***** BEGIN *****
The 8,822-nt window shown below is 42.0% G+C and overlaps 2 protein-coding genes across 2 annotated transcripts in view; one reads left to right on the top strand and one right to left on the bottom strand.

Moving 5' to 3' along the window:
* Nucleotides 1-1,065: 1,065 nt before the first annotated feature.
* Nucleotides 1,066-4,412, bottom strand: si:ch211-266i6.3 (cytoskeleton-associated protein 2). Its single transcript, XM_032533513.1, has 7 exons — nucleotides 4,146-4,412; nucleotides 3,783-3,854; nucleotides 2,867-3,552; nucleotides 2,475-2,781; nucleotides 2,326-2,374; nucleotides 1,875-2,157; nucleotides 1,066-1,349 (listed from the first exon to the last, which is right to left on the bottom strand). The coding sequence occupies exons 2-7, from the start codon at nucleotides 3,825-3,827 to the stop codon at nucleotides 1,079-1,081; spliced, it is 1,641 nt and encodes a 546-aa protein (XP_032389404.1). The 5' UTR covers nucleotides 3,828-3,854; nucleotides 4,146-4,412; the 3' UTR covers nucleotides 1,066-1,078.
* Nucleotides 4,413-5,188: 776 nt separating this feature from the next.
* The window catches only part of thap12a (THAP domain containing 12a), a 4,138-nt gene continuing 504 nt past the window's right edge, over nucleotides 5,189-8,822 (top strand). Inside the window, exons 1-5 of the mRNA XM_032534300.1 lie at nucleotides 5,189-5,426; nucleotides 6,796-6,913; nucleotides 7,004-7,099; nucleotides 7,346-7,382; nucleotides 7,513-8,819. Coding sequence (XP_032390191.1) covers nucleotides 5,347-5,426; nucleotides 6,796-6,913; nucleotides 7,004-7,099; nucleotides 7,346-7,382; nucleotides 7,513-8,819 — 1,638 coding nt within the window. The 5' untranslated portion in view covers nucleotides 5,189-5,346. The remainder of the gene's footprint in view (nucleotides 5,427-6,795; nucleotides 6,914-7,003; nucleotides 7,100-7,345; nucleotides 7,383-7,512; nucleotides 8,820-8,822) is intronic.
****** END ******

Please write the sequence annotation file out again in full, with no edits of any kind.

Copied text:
The 8,822-nt window shown below is 42.0% G+C and overlaps 2 protein-coding genes across 2 annotated transcripts in view; one reads left to right on the top strand and one right to left on the bottom strand.

Moving 5' to 3' along the window:
* Nucleotides 1-1,065: 1,065 nt before the first annotated feature.
* Nucleotides 1,066-4,412, bottom strand: si:ch211-266i6.3 (cytoskeleton-associated protein 2). Its single transcript, XM_032533513.1, has 7 exons — nucleotides 4,146-4,412; nucleotides 3,783-3,854; nucleotides 2,867-3,552; nucleotides 2,475-2,781; nucleotides 2,326-2,374; nucleotides 1,875-2,157; nucleotides 1,066-1,349 (listed from the first exon to the last, which is right to left on the bottom strand). The coding sequence occupies exons 2-7, from the start codon at nucleotides 3,825-3,827 to the stop codon at nucleotides 1,079-1,081; spliced, it is 1,641 nt and encodes a 546-aa protein (XP_032389404.1). The 5' UTR covers nucleotides 3,828-3,854; nucleotides 4,146-4,412; the 3' UTR covers nucleotides 1,066-1,078.
* Nucleotides 4,413-5,188: 776 nt separating this feature from the next.
* The window catches only part of thap12a (THAP domain containing 12a), a 4,138-nt gene continuing 504 nt past the window's right edge, over nucleotides 5,189-8,822 (top strand). Inside the window, exons 1-5 of the mRNA XM_032534300.1 lie at nucleotides 5,189-5,426; nucleotides 6,796-6,913; nucleotides 7,004-7,099; nucleotides 7,346-7,382; nucleotides 7,513-8,819. Coding sequence (XP_032390191.1) covers nucleotides 5,347-5,426; nucleotides 6,796-6,913; nucleotides 7,004-7,099; nucleotides 7,346-7,382; nucleotides 7,513-8,819 — 1,638 coding nt within the window. The 5' untranslated portion in view covers nucleotides 5,189-5,346. The remainder of the gene's footprint in view (nucleotides 5,427-6,795; nucleotides 6,914-7,003; nucleotides 7,100-7,345; nucleotides 7,383-7,512; nucleotides 8,820-8,822) is intronic.